Edward Chang, a medical student at the David Geffen School of Medicine at UCLA, shares what his typical week of medical school consists of so that those of you who are interested in going to medical school can know what to expect or even avoid.
Medical schools all have different schedules and curriculums but there are also many common themes amongst them. I hope that those reading this article may get a general sense of what medical school is like. If you are interested in attending medical school at UCLA, then this article will be an accurate picture of what you should expect.
Mondays and Fridays
I wake up at 6:45am on Monday to prepare for my first class of the week at 8am. On Mondays and Fridays, we start with Problem-Based Learning (PBL). PBL consists of a detailed case study in which a group of about 8-10 students discuss an unknown case that is usually thematic for the week. From 8-10am on Mondays and Fridays, we play doctor – we read about a hypothetical patient, come up with diagnoses, reasons for his or her illness, and research topics for the week. PBL is a good way to introduce the topic of the week on Monday and consolidate what we have learned by Friday.
We have lectures from 10am-12pm Monday through Friday. The lectures can be watched online 99% of the time but I usually go to class because that’s where I feel like I learn best. On Mondays and Fridays, our day pretty much “ends” at 12pm. We can spend the rest of the day as we would like. I usually spend Monday afternoons writing my “Learning Issue” for PBL. The learning issue is 1 to 1.5-page research paper on a topic relevant to the PBL case. This typically takes me amount 1 to 2 hours and I try to spend the rest of my day studying. Because I am a first year, my schedule is not packed with extracurricular activities yet. On Fridays, I usually finish studying by 7 or 8pm so that I can spend Friday night relaxing with friends. I need to plan to have some fun in order to stay sane.
Since there usually is no class before our 10am lecture from Tuesday-Thursday, we usually have the mornings free. I try to wake up early and go to the gym during those days. In the afternoon, we have labs that start at 1pm. These labs, which include histology/pathology, anatomy, doctoring, and clinical skills, can last anywhere from 2 to 3.5 hours. Our class of about 180 students is divided into 3 sub-groups that rotate labs throughout the week.
Our total time in class is about 23 hours a week. I typically spend 3-5 hours a day studying, including weekends. Because our grading system is pass/no pass, we are trusted to study as much as we need to. There is a non-graded online quiz at the end of the week so we (and medical school administrators) can keep track of our progress. The David Geffen School of Medicine (DGSOM) at UCLA is divided up into 9 blocks for first two preclinical years and each block lasts about 8 weeks. There are no exams except the final block exams, which include an exam on lecture material, anatomy, and clinical skills or doctoring.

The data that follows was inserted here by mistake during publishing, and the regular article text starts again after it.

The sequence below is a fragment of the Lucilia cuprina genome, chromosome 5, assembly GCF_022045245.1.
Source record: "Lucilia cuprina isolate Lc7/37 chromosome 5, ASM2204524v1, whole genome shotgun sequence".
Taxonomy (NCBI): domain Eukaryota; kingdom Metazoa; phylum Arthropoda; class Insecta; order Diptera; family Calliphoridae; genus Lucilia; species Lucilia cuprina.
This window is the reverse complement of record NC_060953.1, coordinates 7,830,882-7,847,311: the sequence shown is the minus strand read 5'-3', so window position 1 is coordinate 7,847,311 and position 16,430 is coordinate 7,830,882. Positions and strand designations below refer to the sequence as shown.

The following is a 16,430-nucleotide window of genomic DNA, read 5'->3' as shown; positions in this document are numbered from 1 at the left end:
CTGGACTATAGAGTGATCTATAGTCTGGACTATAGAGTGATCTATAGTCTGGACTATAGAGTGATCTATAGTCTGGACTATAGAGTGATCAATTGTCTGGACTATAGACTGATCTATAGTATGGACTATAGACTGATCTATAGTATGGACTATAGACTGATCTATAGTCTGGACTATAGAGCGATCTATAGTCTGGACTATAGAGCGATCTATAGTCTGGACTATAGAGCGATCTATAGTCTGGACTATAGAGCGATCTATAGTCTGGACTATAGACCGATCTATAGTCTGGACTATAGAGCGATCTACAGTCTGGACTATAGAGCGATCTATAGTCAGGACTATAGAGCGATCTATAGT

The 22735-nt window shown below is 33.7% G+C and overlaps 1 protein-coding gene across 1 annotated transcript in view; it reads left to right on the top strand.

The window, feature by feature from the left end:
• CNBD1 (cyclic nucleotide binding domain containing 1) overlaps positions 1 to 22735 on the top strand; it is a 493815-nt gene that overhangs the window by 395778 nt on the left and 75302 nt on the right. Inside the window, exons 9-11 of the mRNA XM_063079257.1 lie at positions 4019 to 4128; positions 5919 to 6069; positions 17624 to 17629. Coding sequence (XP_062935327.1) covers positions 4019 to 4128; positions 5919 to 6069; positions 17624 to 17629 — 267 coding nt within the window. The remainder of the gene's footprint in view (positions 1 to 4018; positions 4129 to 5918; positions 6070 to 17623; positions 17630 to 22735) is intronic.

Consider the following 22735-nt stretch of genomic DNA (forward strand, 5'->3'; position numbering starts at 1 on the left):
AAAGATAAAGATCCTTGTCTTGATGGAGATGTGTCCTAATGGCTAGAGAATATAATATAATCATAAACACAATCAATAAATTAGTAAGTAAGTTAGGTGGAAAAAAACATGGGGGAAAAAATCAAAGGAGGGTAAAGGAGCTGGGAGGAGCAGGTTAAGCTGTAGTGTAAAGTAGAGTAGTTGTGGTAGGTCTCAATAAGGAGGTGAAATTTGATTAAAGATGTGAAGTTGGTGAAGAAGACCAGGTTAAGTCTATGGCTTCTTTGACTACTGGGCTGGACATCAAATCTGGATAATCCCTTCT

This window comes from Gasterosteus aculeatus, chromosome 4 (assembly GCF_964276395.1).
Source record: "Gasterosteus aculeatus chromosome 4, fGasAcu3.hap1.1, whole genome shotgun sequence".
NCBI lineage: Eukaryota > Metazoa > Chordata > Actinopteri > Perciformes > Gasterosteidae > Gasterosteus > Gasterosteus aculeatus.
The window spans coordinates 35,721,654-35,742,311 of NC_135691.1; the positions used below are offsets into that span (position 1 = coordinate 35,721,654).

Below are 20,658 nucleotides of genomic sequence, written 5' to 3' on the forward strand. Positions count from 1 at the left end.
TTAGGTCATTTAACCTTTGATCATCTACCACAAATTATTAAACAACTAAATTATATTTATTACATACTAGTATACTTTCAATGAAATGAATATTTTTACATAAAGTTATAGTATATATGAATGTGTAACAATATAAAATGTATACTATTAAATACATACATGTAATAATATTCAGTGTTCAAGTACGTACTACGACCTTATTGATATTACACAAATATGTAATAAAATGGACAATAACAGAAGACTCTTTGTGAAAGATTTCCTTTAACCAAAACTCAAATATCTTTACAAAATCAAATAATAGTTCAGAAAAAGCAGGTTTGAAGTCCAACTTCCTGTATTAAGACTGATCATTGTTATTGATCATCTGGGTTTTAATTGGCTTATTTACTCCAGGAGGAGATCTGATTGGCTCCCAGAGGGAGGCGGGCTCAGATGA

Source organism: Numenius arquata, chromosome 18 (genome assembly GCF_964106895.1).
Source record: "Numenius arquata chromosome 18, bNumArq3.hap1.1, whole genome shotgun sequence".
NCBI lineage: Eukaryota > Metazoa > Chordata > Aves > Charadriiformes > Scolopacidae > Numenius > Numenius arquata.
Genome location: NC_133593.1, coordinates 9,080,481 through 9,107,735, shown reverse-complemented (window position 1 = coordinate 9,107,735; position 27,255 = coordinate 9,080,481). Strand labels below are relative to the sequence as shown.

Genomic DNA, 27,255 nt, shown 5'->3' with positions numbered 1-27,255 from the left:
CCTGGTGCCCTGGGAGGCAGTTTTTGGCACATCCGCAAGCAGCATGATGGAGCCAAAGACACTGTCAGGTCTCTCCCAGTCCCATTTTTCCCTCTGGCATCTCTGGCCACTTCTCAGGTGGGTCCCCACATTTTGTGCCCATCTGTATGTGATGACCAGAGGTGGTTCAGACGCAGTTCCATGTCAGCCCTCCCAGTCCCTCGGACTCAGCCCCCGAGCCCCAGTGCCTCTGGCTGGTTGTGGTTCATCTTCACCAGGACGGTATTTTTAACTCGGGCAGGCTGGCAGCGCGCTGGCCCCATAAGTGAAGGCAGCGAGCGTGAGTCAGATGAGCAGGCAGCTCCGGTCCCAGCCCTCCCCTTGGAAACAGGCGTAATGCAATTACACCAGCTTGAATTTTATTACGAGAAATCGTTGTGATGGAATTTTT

While I am sure that there is some variability in the amount of study time amongst my classmates, pretty much all of us study diligently. Some like to procrastinate (only because they are smart enough to get away with it) but most people study consistently every day. One thing that I quickly realized was that I would be pretty miserable if I did not enjoy learning. Most medical students spend 6-12 hours every day either in class or studying, so if you do not enjoy learning, you should have major second thoughts about going to medical school.
Nevertheless, even though I spend a lot of time studying, there is still sufficient time to have fun and relax, especially because I think UCLA has one of the more relaxed schedules amongst US medical schools. There are many times when I can take Saturday off so that I can go to a UCLA football game. I often don’t study on Thursday nights so that I can attend my local church community group. I have enough time to work on ProspectiveDoctor.com with our team throughout the week as well, especially if the workload for the week is light. I try to study as much as possible throughout the week so I can spend take significant time during the weekend to relax.
There is really no place that I would rather be than at DGSOM. It is incredibly rewarding to be exhausted at the end of each day, knowing that I am working to be the best doctor I can possibly be.
I hope that you got a good picture of what a typical week in medical school is like. If you are planning to apply to medical school, get ready to work hard and learn a lot.
The views and opinions expressed in this article are those of the author and do not necessarily reflect the views of ProspectiveDoctor. Follow ProspectiveDoctor on Twitter @ProspectiveDr